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- [Narrator] Tennessee Crossroads is made possible in part by - [Phil] I'm Tennessee Tech President Phil Oldham, here in Cookeville, Tennessee's college town. We are bold, fearless, confident, and kind. Tech prepares students for careers by making everyone's experience personal. We call that living wings up. Learn more at tntech.edu - This time on Tennessee Crossroads, we go to Memphis for some southern comfort soul food. Then check into a beautiful inn, in Lynchburg and become one with nature at a sanctuary at Williamson County. That's the lineup for this edition of Tennessee Crossroads. I'm Joe Elmore. Sure glad to have you. Our first stop is a restaurant called Alcenia's in Memphis. It's a place that's synonymous with good times and great soul food. This is also a story of a special lady who overcame tragedy to become a downtown dining diva. When you think of Memphis, you might think of the Mississippi River, the downtown entertainment district, or even soul food. Well, here at Alcenia's you can not only get that, but also a hefty serving of love and hugs. - [BJ] Hey baby. - Hey, how you doing? - I tell people, you come in as a stranger but when you leave, you part of the Alcenia's family. And I feed the heart, the head, then the stomach. If I get your heart and head, Joe, baby, I got your stomach. Ain't no doubt about it, boom! - [Joe] If there ever should be a queen of soul food, well BJ Chester Tomaio might wear the crown. Her colorful, cheery restaurant north of downtown Memphis is a haven for lovers of good old southern cooking. Add a helping of BJ's exuberance. And you've got a dining experience you won't soon forget. - Hey how you doing baby? I hug every single person come in this door. But that was in my family, my mom, you know, we always hugged. We never hang up the phone without saying, "I love you." So that's just was the way I was raised. - [Joe] BJ was raised on great country cooking, soul food, or whatever you want to call it. All thanks to her late mother, the restaurant's namesake, Alcenia. - [BJ] My mom was such a fantastic cook in how her home, our home, was always open and people would always find a way to come around dinnertime, needing something. - [Joe] Opening a restaurant was far from BJ's mind until tragedy struck her life in 1996 - I lost my only child, Will A, to Mario the third. We called him Go-Go, in a motorcycle accident, August 3rd when he was 22 years old, 1996. I talked to him one minute. The next minute he was gone. - [Joe] So after years of depression and searching for a way to fill the void in her life - Somebody said, "Have you ever thought about opening a restaurant?" No, I didn't cook growing up. I had never been a waitress, done any of that. So I said, "Okay." So my mom, who is Alcenia, trained me, Alcenia Clark Chester, trained me from being in Meridian, Mississippi on the phone. And by coming to Memphis, that's how I learned how to cook. She didn't measure anything. So I say, "Mom, you got to tell me." And she said, "You know, I don't measure." So I just had to keep playing with it till I could get it. You know, like I would never be as good as her but if I can get 75%, I'll be better than a hundred, yeah. How you doing baby? - [Joe] Now 25 years later Alcenia's is not only a local Memphis favorite, but it's caught the attention of major food magazines along with network news and food shows. She's even produced a couple of cookbooks and streaming videos changing her trademark wigs with every episode. - I need somebody to taste the greens to see if they seasoned enough. - [Joe] But her heart belongs in the restaurants, where she consistently turns out people pleasing favorites. - [BJ] Mac and cheese, you know, that's not one of my favorites, but I cook it every day in sincerity because this is a southern tradition. Everybody loves mac and cheese. And so I cook that all the time. I did some greens for you, some cabbage I'm doing today. Smothered pork chop, fried chicken, meatloaf. We do baked tilapias and my vegetables, I don't put meat in them. So if you are a vegetarian, you still can eat, you know, my black eye peas, my pinto beans, my cabbage. - [Joe] By the way, no matter what you order, it all comes with a serving of Alcenia's signature hot water cornbread. And the owner promises every dish will have the same consistent quality every time you get it. - You have to make sure it has the same taste. So, I mean, I would throw away something, I'll come out here and tell my customer, just like other day the grease wasn't right. I came out and told my customer, "I got to redo this. I'm not getting ready to give you anything that's not right." You would never in your life see another restaurant like Alcenia's. - [Joe] To BJ Chester Tamaio, Alcenia's represents more than another cool Memphis diner, more than a haven for honest to goodness, soul food. It's a symbol of what loving family roots and a passion for food can rightfully realize. - You know what the best part is though, Joe? It's the people. When people come in, I say, "Have you ever had a soul food?" And most of them haven't. And then they'll say, "Well, I saw you, you know on the UK because it came on a certain channel and a certain show came on in the UK." So when you have people from all over the world, I mean, it's amazing. It's amazing. - What an amazing cook and wonderful person. Well, as you may know, my friend Becky Madura here is President and CEO of Nashville Public Television, and she's joining me to help with our Keep Crossroads Traveling campaign for 2023. Yep. It's that time of year. We encourage you to support Tennessee Crossroads and help us out to keep going out there and finding great stories to bring you each week. - That's right, Joe. You know we want to start 2023 out on a firm foundation to ensure we can keep that Crossroads crew on the road. And that's where you come in. Over the next four weeks we'll be asking you to support the show. And if we can get 500 donations at any level, we'll keep Crossroads on the air during our March membership drive. We're also excited to announce an upcoming event right here at MPT that is guaranteed to raise your spirits. - [Narrator] You're invited to Tennessee Crossroads inaugural whiskey tasting February 25th, 2023, showcasing some of the best whiskey producers from Tennessee. Each distillery will feature two to three products with many of them hard to find. For tickets, use your phone to scan the QR code on your screen or go to wnpt.org/events for more information - We would love to have you attend the tasting and meet the Crossroads crew right here at our station on Saturday, February 25th. For ticket information or other details, please visit our website at wmpt.org/events. You know, Joe, it sounds like it's gonna be a lot of fun. - Absolutely, Becky, and I'm looking forward to joining with the crew to express in person how much we appreciate your support. You've already made Tennessee Crossroads one of the most watched locally produced programs in the entire PBS system. We're honored to be a part of your lives and wanna say thank you 'cause we could not produce this show without your support and loyal viewership. Now you can call the number on your screen right now to pledge or pledge online at tennesseecrossroads.org/donate. You know, NPT is celebrating its 60th anniversary, and Crossroads, has been around for more than half of that. Here's a little clip that explains how Crossroads got its start. Hello everyone, I'm Joel Elmore. I heard from a friend that at WDC Inn was starting a magazine show and made a phone call or two, and when they offered me the job I thought about it for about 15 seconds and said, "Yes." I remember when we were sitting around Al Voecks, Jerry Thompson and myself, Susan Thomas as well, talking about what this show is gonna be about. We didn't really know. We thought we might do some kind of more serious stories but it turned out the viewers dictated what our show was gonna be about. We kind of found our footing after about a year and realized that well, people want to know what's going on in Tennessee and the people, the places and so forth and that has sort of led to what we are today. Well, they say ratings aren't everything but you do want people to watch what you do. And the fact that this show is so highly rated is really gratifying. And that makes it all worthwhile. And I think it's because even with so many channels and so many options out there that people love to know what's going on in their backyard, that's good and positive. It's all about everything that's good about Tennessee and it's always gonna be that way. - If you value the wonderful stories you see on Crossroads, please support the station that makes them possible. Now, here are all the ways we want to thank you for keeping Crossroads traveling. - [Narrator] You can help keep Crossroads traveling with a financial gift that's just right for you. Donate at any amount, and you'll receive a Tennessee Crossroads official travel sticker. At $60 a year or $5 a month, we'll thank you with this Tennessee Crossroads baseball cap. At the $72 level or $6 a month, you can show your support with this polyester blend short sleeve t-shirt. Finally, we'd love to see you at our inaugural whiskey tasting on Saturday, February 25th at NPT. Visit the studios of Tennessee Crossroads, meet the crew and sample the best spirits from across the state. Tickets are $100 or $125 for the VIP package which includes a Crossroads hat and t-shirt. Visit wnpt.org/events for details. And thank you for helping to keep Crossroads traveling. - 36 years, that's how long you've kept us on the road and on the air. Your generosity allows us to continue to bring you incredible and heartwarming stories from across our great state. You are an essential member of our crew. Yeah, it's a partnership. A partnership that I hope will last for many years to come. Now, please pick up your phone or go online and keep Crossroads traveling. Thank you. - Joe's right, you are an incredibly important member of our team and we need you now. Help us meet our goal of 500 contributions to keep Crossroads traveling in 2023. Just pick an amount that's right for you and enjoy some of our great ways to say thanks. We cannot make this show without your support so give us a call or pitch in at tennesseecrossroads.org/donate. Now to head back out on the road with a new story that you made possible. Hey, where are we heading next, Joe? - Well, Becky, we're heading to Lynchburg. How about that? Now, when you hear the name of that iconic town, a popular beverage probably comes to mind. Well, as Miranda Cohen can tell you, there's a lot more to the Lynchburg than some famous distillery. In our next story, we check in at the Lynchburg Valley Inn. - [Miranda] Joyce Adam's day starts early here at the Lynchburg Valley Inn. In just a few hours, breakfast will be served. She is a one woman show in the kitchen and no one is leaving here hungry. - I'm in the house by 7:00 and I already have the coffee ready, so whoever gets up first turns on the coffee pot and then I just start cooking breakfast. If I have a crowd, it's bacon, eggs, sausage, sometimes biscuit, gravy, fried potatoes, hash brown casserole. And if I have a smaller group, they can, ham and cheese omelets, pancakes. - [Miranda] Today a little southern delicacy is also on the menu. - It's hard to believe but I've never had fried bologna before. You know, I grew up on bologna sandwiches, you know, and so, but fried bologna never had that. So it's quite a treat. - [Miranda] Adams believes there is a reason breakfast is often called the most important meal of the day. - [Joyce] Because they don't do it at home. It's a treat. They are busy and they're on the run and they don't take time to fix breakfast and sit down with the family. Do y'all have everything you need? - We're good. This is awesome. This is a great breakfast. - [Miranda] The Lynchburg Valley Inn was built around 1808, passing through the hands of Lynchburg Royalty, the Tali family. They were master distillers and blood relatives of Jasper Newton Daniel, or as the world knows him, Jack. - [Diner] Very impressed. Unique location, unique home, just found out was a part of the Jack Daniel's family which I thought was very interesting. - [Miranda] A few years ago, when the property came up for sale, Lynchburg native, Tommy Anderson, had a dream of turning the stately manor into a cozy bed and breakfast. - I just loved the old house and I just thought it was a good idea. I walked through it and I looked and all the bedrooms had a private bath, everything was set up fairly good and I had to do a few modifications. But other than that, it was ready to go. - [Joyce] Well, my business partner, Tommy, has lived in Lynchburg probably 35, 40 years. And he called me one day and said, "Hey what do you think about me buying this house and turning it into a bed and breakfast?" And I said, "Oh, would you like a partner?" And he said, "No." And here I am. - [Miranda] These days Joyce tends to the guests and Tommy tends to everything else. This spacious and elegant four-bedroom, Lynchburg Valley Inn is less than a mile from the shops, sites and sounds of downtown and the famous Jack Daniel's distillery. Now, most guests that visit Lynchburg love to take in some of the local flair and walk away well, very happy. - Oh yes, they do. And I'll pick you up. If you're too happy, I will pick you up. I've got several calls from the winery distillery. "Come pick up your guest." "All righty, on my way." - It seems Tommy and Joyce have thought of every detail. Now, some very famous people have visited the Lynchburg Valley Inn even President Andrew Jackson back in his day. But no one is more famous or more beloved than Buddy the Beagle. He even has his own storybook. Unbeknownst to the innkeepers too of their guests were successful authors. They heard the story of Lynchburg's most adorable ambassador. And suddenly the antics of Buddy the Beagle were captured in a children's book. - [Joyce] And he comes over here and has breakfast. And I say, "Oh Buddy, you're on your way to work." He goes up to Jack Daniel's Distillery hangs around there, comes back, hangs around town, hangs around the cigar store, they make pizza. So he's really thrilled to hang around there. And then he'll get a ride home or he'll walk home and he'll start it again the next day. - [Miranda] So whether you come to see the town or get away from the city, the Lynchburg Valley Inn is the perfect place to soak in some true southern hospitality. - I loved it. It's so relaxing. And just the house is beautiful. The the rooms were very, very nicely done. And it was really nice. - [Tommy] I've enjoyed it ever since. It's just been a good experience meeting a lot of people. - And they have a good time and they share their stories and they all go on their way. And they've enjoyed their breakfast and enjoyed their visit. And I try to make 'em feel at home. I really like everybody. Everybody has a story. And I love the stories. - Now more than ever, many of us feel the need to get outside and commune with nature. And we're lucky to have so many places in our great state to do just that. So in our last story, Laura Faber takes us to a unique spot in Williamson County, a place called Owl's Hill. - [Laura] Who loves animals? - I do! - Who loves nature? - I do. - [Miranda] Take a group of three-to-five-year-olds, add one gorgeous day, plus a pigeon named Murray and you get the best field trip ever. - [Laura] Woo. - [Miranda] This is the Nehi Naturalist Program at Owl's Hill Nature Sanctuary in Brentwood, Tennessee. On this day, it's all about birds. The kids learn which feather belongs to what bird. They have a snack, take a hike and explore the property. - Our whole mission is to protect the habitat and the wildlife and along the way, connect people with nature so that they learn more about what their surroundings are here and hopefully learn more after they leave here, take it to their own backyards and wanna protect places like this. - [Miranda] Susan Dubin Hague, executive director of Owl's Hill says The Wildlife Habitat preserve was donated by a woman named Halda Cheek. Her intent was that this property would be protected forever. - [Susan] It's protected in the sense that it's never gonna be developed. Our founder was Halda Cheek Sharp as in Cheekwood. And when she and Walter gave Nashville Cheekwood and they bought 160 acres out here, her dream was for this to be a place for the wildlife and their habitats. And so to this day, we try to balance that human impact with protecting the space for the wildlife. - [Miranda] Today the sanctuary has grown to 300 acres, a home to more than 2000 species of flora and fauna. You see multiple nest boxes scattered throughout the property. Owl's Hill is in its 30th year of Aviary research conducting bird counts and banding. The abundant milkweed lends itself to a monarch study with the University of Wisconsin. And conservation is a big part of the sanctuary, too. - [Laura] A lot of our work on the protection and conservation side is actually removing invasives. If you are looking for a workout these days, I can connect you with a weed wrench and you can have at it to your heart's content. So it is getting rid of invasive species, 'cause when that happens then the native growth starts to come back. - It took a lot of work to create Owl's Hill. This was a cattle farm until 1988, when a naturalist was hired, and the restoration began. Over the years, there are more than a hundred Eagle Scout projects that have helped transform this property. This is one of the most recent, this informational kiosk. - [Susan] When Cheekwood hired their first executive director, their first naturalist, one of her jobs was to try and take back the land, so to speak. And an Eagle Scout back in 1991 was looking for an Eagle Scout project. And she said, "Do I have a project for you!" And it was to try and start to remove the fencing that was just crisscrossing across the land. And that was really the start of the revitalization of Owl's Hill Nature Sanctuary. And today I think we're up to over 124, 125 Eagle Scouts who continue to this day to help us make this a vital and engaging place to come explore nature. - [Miranda] And then there is the name. It came from the many wild owls you hear day and night. Though Owl's Hill is not set up to rehab wildlife, a small number of non releasable native owls and other animals do live on site. Boomerang, a gorgeous, great horned owl will spend the rest of her days here. - The most touching story is our great horned owl who a family, good intentions, bad outcome. They found her as a fledgling probably when she was learning to fly, which typically you'll find them at a base of a tree. And good-hearted people think that they've been thrown out of a nest or abandoned when actually it's part of the natural process of learning how to fly. They decided to keep her. And I think when they started to see those talents developing in the strength of that beak they realized they were over their heads and turned her over to a rehabber. Which unfortunately at that time, she is so imprinted on them that she has no idea how to hunt or defend herself. So I think it was when she was found in a local shopping center near a restaurant looking for food, that that was the last straw. - [Miranda] Julie Eprieshi, director of education at Owl's Hill, shows off Shakespeare, a beautiful barred owl who will also live forever here, due to an injured wing. - Her wing is damaged too severe to be able to fly again you know, but our owls here, they get the best medical care. They never go hungry or thirsty. And in exchange for that, you know, people get to meet them up close because this is an animal that you just rarely see in the wild. Now you might hear them, but it's very hard to see them. - [Miranda] With feathers all over her body except her talons, beak, and eyeballs, Shakespeare not only has exceptional hearing but a superpower. The secret weapon of all owls is their silent flight. Their prey literally cannot hear them coming. - Their famous for the, "Who cooks for you, who cooks for you all?" And you can hear them all day long. We've heard 'em in the morning, afternoon, and evening time. Very unique vocalization. - [Miranda] Whether it's the birds or the purple asters covered with butterflies and bees. This is a peaceful place. A day pass will allow you to come hike the many trails, read and lunch in the meadows, or sign up for one of the mini programs on the calendar, like a marshmallow hike, build a bluebird box. And yes, programs for kids. Owl's Hill is the perfect place to hit your reset button and marvel over Mother Nature. - [Laura] You know, during these times, I think if anything there's a reawaken craving for spending time outdoors. And I think it reminds us all of the emotional and the physical benefits that just being outdoors can do for all of us. - Well thanks Laura, and thank you for joining us the past half hour. Hope you had a good time. Don't forget to join us on our website sometime, tennesseecrossroads.org. Of course, you can follow us on Facebook and please help us keep Crossroads traveling. We'll see you next week. - [Narrator] Tennessee Crossroads is made possible in part by - I'm Tennessee Tech President Phil Oldham, here in Cookeville, Tennessee's college town. We are bold, fearless, confident, and kind. Tech prepares students for careers by making everyone's experience personal. We call that living wings up. Learn more at tntech.edu.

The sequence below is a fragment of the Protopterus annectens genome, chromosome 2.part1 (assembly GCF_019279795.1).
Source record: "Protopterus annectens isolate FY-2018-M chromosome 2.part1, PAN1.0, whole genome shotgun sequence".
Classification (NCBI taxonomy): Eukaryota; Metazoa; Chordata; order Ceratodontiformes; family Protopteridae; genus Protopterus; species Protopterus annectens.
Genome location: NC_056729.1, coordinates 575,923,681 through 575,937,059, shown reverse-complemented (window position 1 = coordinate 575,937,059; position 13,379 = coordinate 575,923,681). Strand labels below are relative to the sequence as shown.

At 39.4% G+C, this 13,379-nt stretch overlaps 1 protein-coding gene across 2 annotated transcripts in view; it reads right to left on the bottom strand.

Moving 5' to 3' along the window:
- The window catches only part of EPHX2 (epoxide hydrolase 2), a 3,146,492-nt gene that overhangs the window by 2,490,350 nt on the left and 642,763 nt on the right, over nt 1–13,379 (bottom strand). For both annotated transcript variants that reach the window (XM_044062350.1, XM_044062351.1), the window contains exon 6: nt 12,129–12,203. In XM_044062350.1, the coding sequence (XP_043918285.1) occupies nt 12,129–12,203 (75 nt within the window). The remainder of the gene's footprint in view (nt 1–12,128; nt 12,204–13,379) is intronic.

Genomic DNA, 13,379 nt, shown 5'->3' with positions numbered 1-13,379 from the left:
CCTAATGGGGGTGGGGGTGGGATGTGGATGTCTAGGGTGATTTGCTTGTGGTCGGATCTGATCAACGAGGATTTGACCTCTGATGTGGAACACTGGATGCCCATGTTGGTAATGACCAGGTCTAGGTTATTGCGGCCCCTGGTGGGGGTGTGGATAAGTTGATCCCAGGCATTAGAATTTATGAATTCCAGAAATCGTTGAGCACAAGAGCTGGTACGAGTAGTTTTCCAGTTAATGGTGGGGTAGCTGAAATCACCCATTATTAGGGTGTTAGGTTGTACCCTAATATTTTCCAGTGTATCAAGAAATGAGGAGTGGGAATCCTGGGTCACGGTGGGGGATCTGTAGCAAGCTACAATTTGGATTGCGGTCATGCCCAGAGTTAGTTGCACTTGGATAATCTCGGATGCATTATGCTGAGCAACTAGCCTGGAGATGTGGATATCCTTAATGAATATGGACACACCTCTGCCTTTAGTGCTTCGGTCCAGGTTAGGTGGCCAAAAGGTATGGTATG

January 19, 2023
Season 36 | Episode 22
Joe Elmore heads to Memphis for some southern comfort soul food. Miranda Cohen checks into the Lynchburg Valley Inn. And Laura Faber visits the Owl's Hill Nature Sanctuary in Williamson county.